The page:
Paramo Vasco jacket. It’s a shame that Paramo discontinued the Vasco as it’s a great jacket. The floating yoke and arm vents mean it vents really well. In cool showery conditions as we encountered, it was ideal. It is quite heavy, but I really like it for walking in. It obviates the need to wear a hard shell most of the time (although I took a OMM Cypher smock as well). I’m fairly sure I’ll be taking the Vasco on the Challenge.

Montane Oryx fleece. I’d forgotten how well this combines with Paramo in cool conditions. The thinner side panels means you don’t over–heat in it. It looks like Montane have stopped making it, which is a shame because it’s a great lightweight (231g) fleece jacket.

As Tucas balaclava and wind trousers. The Sestrals balaclava is excellent instead of a hood for a sleeping bag. The material is pleasant to the touch and the insulation gave the right amount of warmth without overheating. It’s also very usable instead of a hood with a duvet jacket. At 45g it weighs very little and is a definite for most trips for me. The wind trousers (now a stock item called Millaris Pants) were brilliant as well. At 72g, they are probably the lightest wind trousers you’ll find. Again the material is pleasant to the touch. They can be worn on their own or over thermal leggings. Naturally, they are (very) windproof but they also shrug off light rain. I love them. They are exactly what I’ve been wanting for years. Brilliant. Another permanent fixture.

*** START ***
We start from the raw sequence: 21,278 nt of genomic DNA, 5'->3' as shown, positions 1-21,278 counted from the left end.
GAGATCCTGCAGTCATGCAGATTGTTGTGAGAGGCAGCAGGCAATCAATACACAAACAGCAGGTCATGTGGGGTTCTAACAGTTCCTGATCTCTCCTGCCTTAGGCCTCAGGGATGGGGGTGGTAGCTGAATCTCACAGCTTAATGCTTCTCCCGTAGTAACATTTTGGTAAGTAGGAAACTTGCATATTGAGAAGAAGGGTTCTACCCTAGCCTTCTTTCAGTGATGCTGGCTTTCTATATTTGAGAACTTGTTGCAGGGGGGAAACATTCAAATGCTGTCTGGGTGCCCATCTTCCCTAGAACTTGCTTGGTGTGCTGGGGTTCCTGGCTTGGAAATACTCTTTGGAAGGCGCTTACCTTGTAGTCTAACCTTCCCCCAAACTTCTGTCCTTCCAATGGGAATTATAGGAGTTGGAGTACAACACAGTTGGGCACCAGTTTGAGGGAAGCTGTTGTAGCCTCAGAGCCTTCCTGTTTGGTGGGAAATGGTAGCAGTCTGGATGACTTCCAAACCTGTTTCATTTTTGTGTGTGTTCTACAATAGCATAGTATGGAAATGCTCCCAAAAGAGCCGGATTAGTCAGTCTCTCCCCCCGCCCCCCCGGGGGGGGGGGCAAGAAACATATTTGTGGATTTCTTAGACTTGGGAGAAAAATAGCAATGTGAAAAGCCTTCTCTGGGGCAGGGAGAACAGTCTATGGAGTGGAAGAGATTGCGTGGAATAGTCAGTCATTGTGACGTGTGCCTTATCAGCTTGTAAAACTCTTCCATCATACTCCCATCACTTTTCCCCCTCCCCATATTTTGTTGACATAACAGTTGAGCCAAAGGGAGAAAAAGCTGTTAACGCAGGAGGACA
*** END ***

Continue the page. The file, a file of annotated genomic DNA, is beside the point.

Sleeping gear. I was going to take my modified Rab Neutrino SL 200 but I didn’t know whether it would be warm enough, so I took my Alpkit Pipedream 400, which, yet again, proved what a great sleeping bag it is. I’m still toying with taking the Neutrino on the Challenge. For my sleeping mat I used the Nemo Zor, which was fine for warmth but was quite hard when we slept in the bothy. I’m considering using a Thermarest XLite for the Challenge.

Disclosure: all items mentioned were purchased with my own funds. I have no formal or financial relationship with any of the companies mentioned.


11 thoughts on “Monadhliath gear round up”